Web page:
Savannah is unique among American cities. Lauded for its ingenious Oglethorpe Town Plan—which remains remarkably intact—the downtown area includes picturesque squares graced with an abundance of 18th, 19th, and early 20th century architecture. Savannah boasts one of the largest National Historic Landmark Districts in the country, but the Landmark District is just the tip of the iceberg. There are more than a dozen additional historic districts throughout the city and county, and each features its own character and charm.

However, it was not always this way.

Kennedy Row in the 1970s

The old City Market, early 1900s

A half century of economic decline— due to automobile-oriented suburban development in post-World War II— signaled downtown’s demise. 

By the mid-1950s, much of the downtown was wallowing in disinvestment and decay. Buildings were blighted and empty, crime was high, residents were fleeing to the southside, and there was little to no tourism. In 1954, the demolition of the beloved City Market on Ellis Square for a parking garage served as the catalyst for a nascent preservation movement. 

By the following year, another serious threat arose— a nearby funeral home was set to purchase the c.1820 Isaiah Davenport House to tear it down for a surface parking lot.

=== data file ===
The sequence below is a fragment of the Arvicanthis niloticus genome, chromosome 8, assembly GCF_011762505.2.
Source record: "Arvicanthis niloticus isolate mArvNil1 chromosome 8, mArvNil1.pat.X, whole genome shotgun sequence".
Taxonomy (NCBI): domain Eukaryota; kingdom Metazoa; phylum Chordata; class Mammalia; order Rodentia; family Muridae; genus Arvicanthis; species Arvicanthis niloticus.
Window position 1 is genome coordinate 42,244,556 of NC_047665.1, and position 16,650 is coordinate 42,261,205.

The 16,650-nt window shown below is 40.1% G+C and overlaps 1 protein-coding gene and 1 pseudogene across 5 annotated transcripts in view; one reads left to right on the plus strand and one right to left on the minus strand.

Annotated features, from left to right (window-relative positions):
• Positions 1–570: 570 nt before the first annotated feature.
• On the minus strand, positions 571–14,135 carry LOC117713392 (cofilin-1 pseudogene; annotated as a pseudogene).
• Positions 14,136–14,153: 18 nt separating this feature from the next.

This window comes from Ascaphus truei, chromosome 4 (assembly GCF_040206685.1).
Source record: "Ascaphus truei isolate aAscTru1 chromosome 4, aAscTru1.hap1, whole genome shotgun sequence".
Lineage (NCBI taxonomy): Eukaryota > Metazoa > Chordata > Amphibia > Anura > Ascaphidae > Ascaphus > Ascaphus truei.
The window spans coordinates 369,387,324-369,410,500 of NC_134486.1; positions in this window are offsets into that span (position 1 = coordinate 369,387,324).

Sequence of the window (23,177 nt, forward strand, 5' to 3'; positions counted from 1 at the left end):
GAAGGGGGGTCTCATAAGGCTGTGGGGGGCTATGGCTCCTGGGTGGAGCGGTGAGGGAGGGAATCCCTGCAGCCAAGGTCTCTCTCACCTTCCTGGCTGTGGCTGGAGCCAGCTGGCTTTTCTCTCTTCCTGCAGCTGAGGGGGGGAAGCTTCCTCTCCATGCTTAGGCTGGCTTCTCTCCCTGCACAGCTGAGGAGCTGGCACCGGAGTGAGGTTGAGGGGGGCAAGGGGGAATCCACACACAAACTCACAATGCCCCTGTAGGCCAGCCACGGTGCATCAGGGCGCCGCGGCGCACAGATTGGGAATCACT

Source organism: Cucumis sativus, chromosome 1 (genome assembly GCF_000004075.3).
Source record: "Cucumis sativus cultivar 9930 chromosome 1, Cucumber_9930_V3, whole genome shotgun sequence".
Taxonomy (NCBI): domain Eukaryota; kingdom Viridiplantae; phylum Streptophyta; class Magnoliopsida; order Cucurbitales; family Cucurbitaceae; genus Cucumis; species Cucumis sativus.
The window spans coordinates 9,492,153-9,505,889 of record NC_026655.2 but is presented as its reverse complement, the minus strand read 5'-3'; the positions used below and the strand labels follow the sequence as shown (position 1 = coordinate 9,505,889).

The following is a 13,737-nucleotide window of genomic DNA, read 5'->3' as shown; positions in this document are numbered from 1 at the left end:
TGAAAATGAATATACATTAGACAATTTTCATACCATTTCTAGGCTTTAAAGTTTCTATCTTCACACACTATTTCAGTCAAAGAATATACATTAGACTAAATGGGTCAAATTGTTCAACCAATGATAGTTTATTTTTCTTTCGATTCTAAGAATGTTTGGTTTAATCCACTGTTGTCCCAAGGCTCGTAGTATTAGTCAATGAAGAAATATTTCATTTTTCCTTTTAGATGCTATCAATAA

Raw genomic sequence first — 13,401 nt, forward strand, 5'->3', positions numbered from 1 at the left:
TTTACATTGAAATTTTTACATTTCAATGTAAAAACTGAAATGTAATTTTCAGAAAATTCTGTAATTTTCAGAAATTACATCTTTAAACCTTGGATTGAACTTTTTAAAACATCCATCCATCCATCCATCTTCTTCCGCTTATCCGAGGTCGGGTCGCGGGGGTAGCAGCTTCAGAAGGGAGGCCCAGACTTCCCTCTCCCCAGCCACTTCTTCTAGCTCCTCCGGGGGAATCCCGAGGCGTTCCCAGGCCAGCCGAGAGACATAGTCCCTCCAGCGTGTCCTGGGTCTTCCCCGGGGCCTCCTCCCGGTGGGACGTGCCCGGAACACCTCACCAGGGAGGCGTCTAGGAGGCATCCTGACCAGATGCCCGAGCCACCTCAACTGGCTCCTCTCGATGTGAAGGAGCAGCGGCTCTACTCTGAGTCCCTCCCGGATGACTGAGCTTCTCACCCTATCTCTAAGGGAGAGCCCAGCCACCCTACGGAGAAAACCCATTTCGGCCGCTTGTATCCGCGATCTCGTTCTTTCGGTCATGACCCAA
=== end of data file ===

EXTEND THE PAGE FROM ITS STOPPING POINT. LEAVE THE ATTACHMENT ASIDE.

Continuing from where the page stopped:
The Davenport House, c. 1930s

What began as an effort to save one house quickly turned into an organized movement that went on to save an entire city.

The Davenport House, present day

Anna Colquitt Hunter

From the Savannah Morning News

HSF has since grown into one of the most respected local preservation organizations in the country, emphasizing not only the protection of individual historic buildings but also the revitalization of blighted neighborhoods.

Since the early 1960s, HSF has raised private capital and used its Revolving Fund to acquire and save more than 400 endangered historic buildings that would have otherwise been lost.

Through this proactive approach, HSF positioned itself as a credible and forward-thinking non-profit organization that puts its money where its mouth is— saving the buildings, places, and stories that define Savannah’s past, present, and future.

Year-in and year-out, HSF demonstrates the economic, cultural, and social benefits of preservation as smart public policy. Anyone who has visited Savannah can see that preservation is, arguably, the backbone of the economy and, inarguably, what makes it different from any other city in America.

Local journalist, artist, and activist, Anna Colquit Hunter, gathered six of her friends to block the demolition and formed Historic Savannah Foundation (HSF).

This group of seven ladies, led by Hunter’s vision and their collective will and connections, purchased the property for $22,500. What began as an effort to save one house quickly turned into an organized movement that went on to save an entire city.

HSF saved and preserves the Davenport House Museum to this very day.  Visit us and see where Savannah’s preservation story began.

Seated, left to right: Lucy Barrow McIntire, Elinor Adler Dillard, and Anna Colquitt Hunter.
Standing, left to right: Nola McEvoy Roos, Jane Adair Wright, and Katherine Judkins Clark. Dorothy Ripley Roebling is not pictured.

An early Revolving Fund project at 215 W. Gwinnett